A: I wouldn’t put something like that in writing. It’s too soon to talk about commitment. Just stay in the moment with it, and enjoy it. Email is NOT a good way to deal with delicate issues since you can’t fine tune what you say in responses to the other person.
Q: How can I learn to accept flaws in a potential future mate?
A: None of us are perfect, including you. Can your flaws work together? Are the good points worth the struggle to learn to live with the shortcomings? Do you share enough goals and values? I’d suggest you both take the Keirsey and Bates Temperament Test. It will help you appreciate your differences and similarities. It’s easier if you’re similar on two out of the four categories; it’s really a struggle if you’re different on all of them.
Q: How does someone let go of someone who is so bad to him or her but they are blind to it?
A: Sometimes we need to experience difficulty before we learn the lesson. A bad relationship can be like a drug addiction; the addict has to experience pain before it’s worthwhile to quit. You can point out to your friend what you observe, ask her or him what need that relationship serves, provide feedback to what your friend is feeling, and then let it go unless violence and other abuse is involved.
Q: is it okay to move out and separate from my husband without attempting to resolve conflict?
A: If abuse is involved, yes. Otherwise, no, because we pick the familiar in our partners. Better to become conscious of your relationship baggage and how to let it go or else you’ll repeat the problem with the next person.
Q: What is a good way to address problems with your spouse when it comes to doing equal amount of housework and taking care of the children?
A: Make a list of everything involved in running a household: cooking and shopping, cleaning, bills and finances, yard, vehicles, social activities (greeting cards, gifts, get-togethers), etc. Attach points to each task, with more points to least enjoyable tasks like cleaning bathrooms. Take turns picking tasks until everyone has equal tasks, including kids. Decide on consequences for not doing your job and rewards when everyone has done their job. Try to make something like family housecleaning fun by putting on dance music, having contests, and wearing costumes. Point out that husbands experience more sex and romance when they do their share around the home.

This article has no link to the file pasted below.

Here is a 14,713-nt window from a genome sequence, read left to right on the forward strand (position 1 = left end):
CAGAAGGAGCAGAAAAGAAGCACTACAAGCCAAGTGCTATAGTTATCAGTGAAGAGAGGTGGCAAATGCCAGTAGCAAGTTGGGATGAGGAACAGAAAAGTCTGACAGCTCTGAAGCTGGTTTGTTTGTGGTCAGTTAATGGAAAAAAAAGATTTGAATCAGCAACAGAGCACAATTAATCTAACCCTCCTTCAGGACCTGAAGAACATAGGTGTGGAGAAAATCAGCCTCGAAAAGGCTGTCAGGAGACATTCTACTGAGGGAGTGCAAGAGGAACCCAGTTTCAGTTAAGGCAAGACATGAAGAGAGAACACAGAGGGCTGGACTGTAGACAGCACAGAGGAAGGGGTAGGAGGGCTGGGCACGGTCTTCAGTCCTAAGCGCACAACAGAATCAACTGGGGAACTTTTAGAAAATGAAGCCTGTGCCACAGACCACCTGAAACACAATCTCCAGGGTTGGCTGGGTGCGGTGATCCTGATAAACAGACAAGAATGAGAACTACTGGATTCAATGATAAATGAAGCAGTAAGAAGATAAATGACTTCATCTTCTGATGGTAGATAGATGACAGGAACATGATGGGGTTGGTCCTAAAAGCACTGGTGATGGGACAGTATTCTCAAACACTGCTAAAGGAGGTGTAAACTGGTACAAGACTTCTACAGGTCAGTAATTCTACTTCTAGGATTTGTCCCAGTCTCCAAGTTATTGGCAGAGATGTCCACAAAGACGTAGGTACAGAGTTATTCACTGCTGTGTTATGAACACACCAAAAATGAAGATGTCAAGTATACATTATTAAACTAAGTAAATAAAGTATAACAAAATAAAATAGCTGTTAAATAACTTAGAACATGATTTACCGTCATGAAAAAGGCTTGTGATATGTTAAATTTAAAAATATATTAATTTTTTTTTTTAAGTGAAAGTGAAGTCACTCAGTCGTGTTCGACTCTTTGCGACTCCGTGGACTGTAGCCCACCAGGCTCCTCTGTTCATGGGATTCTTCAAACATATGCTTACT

Q: My nephew is struggling in school, not listening or minding any sort of authority. My sister asked me to take him in for his next school year, the ninth grade, to see what my husband and I can do with him. Should I do this?
A: Children, especially non-compliant ones, are very stressful on a marriage and family. You and your husband need to talk this over very carefully. If you decide to take your nephew, I’d sit down with him and jointly decide on a contract of what behavior is expected of him, such as going to school every day, doing his homework, doing a daily chore around the house, and seeing a counselor. Has he been tested for learning disabilities? He may be acting out because he feels like a failure. He needs to be involved in an activity where he feels successful, like a sports team or music lessons. Include consequences for not following through and rewards if he does his work. If he won’t agree to the contact, I’d research a boarding or alternative school that could give him structure.
Q: Why do people fall out of love? Or why do people let themselves fall out of love? Why do I feel like that sometimes? Is it me or the bigger picture?
A: We start with infatuation and adrenalin-like excitement. Then endorphins kick in for a comfortable bonding. Relationships go through stages, ebbs and flows. When couples talk about working at their relationship, it means hanging in through the difficult ebbs, like illness, or having a baby. The work also means scheduling in time for communication and fun. It’s natural to go and out of love, but remember you need to be creative about bringing enjoyment to your relationship.